Answer to Case Study: So What Is It Worth?

If you haven’t tried the case study, go here:

http://csinvesting.org/2011/09/19/so-what-is-it-worth/

After 20 minutes to complete the case study, go here for my comments and analysis:

http://www.scribd.com/doc/66676207/Enron-Case-Study-So-What-is-It-Worth

The above scribd document has an Appendix on page 20 where you can find other links to more indepth studies of the company. A diligent student can continue to hone their analytical skills.

If you are not willing to read the primary documents like a company’s 10-K to understand the operational and financial characteristics of the company, then be prepared to feel like this (without a parachute) when investing:

http://www.youtube.com/watch?v=go9uekKOcKM&feature=fvst

Again, this case study should drive home the points of asking simple questions, walking away from the difficult and finally, showing humility. The legions of MBA and CFA analysts who blew up their clients may have more to do with the fact that they have neither competence nor humility rather than pure intelligence.

Update: http://www.marketwatch.com/story/lopsidedly-bullish-consensus-on-apple-2012-09-19?link=MW_story_popular

 

4 responses to “Answer to Case Study: So What Is It Worth?

  1. PS: My method is not the only way, of course, to analyze a company. I use a short-cut method like in this case study to quickly segment companies for the circular file or for further study. 95% of the companies I look at are of no interest.

  2. A great case study. I missed many items you pointed out (like doubling of assets!).

    I noticed the declining margins, low ROA, & didn’t like the shares outstanding growing at about 10% per year. Still, in the spirit of “even a bad business may be a good investment at the right price”, I computed what price would be about a 6x EV/EBIT and got around $5.40 per share. If the company had been trading somewhere near that, I might have decided it was worth it to look deeper.

    NOW HERE IS MY DILEMMA: the lazy side of me likes the directive to swing at the fat pitches and move on to the next company if the financial statements look complicated. Yet Greenwald et al teach that portfolios built by screening for excellence under-perform those built by screening for disaster (specifically mentioning low margins, low ROE in Chapter 2 of Value Investing).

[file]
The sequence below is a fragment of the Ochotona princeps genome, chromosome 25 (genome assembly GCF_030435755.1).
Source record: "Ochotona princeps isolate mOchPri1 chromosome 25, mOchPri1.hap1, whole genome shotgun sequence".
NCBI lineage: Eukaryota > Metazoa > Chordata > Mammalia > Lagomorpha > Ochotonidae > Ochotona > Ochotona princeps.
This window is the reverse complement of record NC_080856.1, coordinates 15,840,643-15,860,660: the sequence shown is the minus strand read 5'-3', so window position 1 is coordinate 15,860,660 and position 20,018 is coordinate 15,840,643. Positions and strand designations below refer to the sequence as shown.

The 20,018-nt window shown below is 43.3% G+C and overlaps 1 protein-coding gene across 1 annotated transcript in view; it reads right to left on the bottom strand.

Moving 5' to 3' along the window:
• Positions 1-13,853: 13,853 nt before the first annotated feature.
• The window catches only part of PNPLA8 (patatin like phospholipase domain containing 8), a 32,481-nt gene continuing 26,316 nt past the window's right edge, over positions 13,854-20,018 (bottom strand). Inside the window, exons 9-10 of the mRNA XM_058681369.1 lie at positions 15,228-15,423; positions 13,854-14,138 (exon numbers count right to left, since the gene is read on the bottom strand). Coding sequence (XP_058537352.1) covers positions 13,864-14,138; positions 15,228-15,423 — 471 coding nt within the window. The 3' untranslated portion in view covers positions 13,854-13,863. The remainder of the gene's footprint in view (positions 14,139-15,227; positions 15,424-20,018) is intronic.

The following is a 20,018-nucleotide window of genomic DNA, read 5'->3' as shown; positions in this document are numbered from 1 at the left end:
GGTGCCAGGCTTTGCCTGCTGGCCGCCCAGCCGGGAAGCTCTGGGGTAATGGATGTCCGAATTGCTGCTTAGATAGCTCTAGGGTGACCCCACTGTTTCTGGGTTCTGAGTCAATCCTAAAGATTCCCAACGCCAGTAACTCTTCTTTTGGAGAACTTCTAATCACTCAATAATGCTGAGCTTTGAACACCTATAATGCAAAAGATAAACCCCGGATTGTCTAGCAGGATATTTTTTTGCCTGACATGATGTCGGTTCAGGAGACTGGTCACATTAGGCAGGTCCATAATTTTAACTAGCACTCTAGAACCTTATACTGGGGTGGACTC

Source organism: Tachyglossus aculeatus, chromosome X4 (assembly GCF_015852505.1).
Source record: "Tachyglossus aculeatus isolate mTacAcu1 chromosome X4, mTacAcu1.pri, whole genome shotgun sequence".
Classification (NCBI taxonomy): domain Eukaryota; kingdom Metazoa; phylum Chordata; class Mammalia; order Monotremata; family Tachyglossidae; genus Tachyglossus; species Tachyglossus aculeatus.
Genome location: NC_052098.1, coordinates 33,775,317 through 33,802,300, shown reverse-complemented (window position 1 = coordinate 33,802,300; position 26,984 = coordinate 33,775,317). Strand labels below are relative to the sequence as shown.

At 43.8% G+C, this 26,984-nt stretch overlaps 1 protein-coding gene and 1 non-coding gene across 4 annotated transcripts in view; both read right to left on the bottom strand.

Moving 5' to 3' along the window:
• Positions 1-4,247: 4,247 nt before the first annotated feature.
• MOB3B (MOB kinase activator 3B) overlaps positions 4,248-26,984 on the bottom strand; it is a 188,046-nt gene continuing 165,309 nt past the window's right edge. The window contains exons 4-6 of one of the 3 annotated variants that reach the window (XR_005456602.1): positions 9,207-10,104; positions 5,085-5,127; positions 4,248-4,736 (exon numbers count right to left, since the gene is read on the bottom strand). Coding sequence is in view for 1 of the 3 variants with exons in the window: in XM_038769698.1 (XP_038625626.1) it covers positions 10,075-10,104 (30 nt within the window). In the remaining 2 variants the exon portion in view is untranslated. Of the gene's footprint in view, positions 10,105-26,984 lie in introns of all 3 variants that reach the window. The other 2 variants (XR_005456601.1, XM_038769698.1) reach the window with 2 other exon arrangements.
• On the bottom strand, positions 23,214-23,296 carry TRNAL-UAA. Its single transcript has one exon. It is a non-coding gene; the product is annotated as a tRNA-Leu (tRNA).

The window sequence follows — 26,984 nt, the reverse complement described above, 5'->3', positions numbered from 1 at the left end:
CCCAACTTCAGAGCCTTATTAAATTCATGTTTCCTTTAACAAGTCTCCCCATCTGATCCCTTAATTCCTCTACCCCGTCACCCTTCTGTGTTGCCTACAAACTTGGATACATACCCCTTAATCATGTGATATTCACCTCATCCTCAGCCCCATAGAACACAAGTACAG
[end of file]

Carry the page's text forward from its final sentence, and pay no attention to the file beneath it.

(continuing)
And further from Chapter 4: “…simple companies produce financial statements with no place (for value) to hide. Complicated organizations, by contrast, have financial statements full of dark corners and secret passageways, terrifying to the novice but potentially rich in treasure for the seasoned explorer.”

    What to do?

    • Dear Lumilog:

      Practice is important and as you look at more and more companies, this will be easier for you to do. My advice is stay with simple and obvious since you don’t get graded for degree of difficulty (Buffett). Be slothful.

      Yes, as the case Hudson General showed, complexity can be your friend. As you gain experience, you look at a value-line on a company with average returns on capital but three divisions. Immeditately you might look to see if one of those divisions is producing 50% return in ketchup and condiments while losing money in another division. You set an alert for a news item indicating any corporate restructuring since, if they sell of the losing division, the remainder might be interesting–a good business.

      But your capital is precious, so stay simple until your experience/skills improve over time.

      The 6 x EV/EBIT is fine to note, but there is no majic in multiples. This business has non-economic returns on its assets so you would need to look for a restructuring, but then if you looked at the terms of their debt then you would have to walk away since only a higher power would be able to untangle the mess.

  3. Thanks much for your reply & the example – very helpful.

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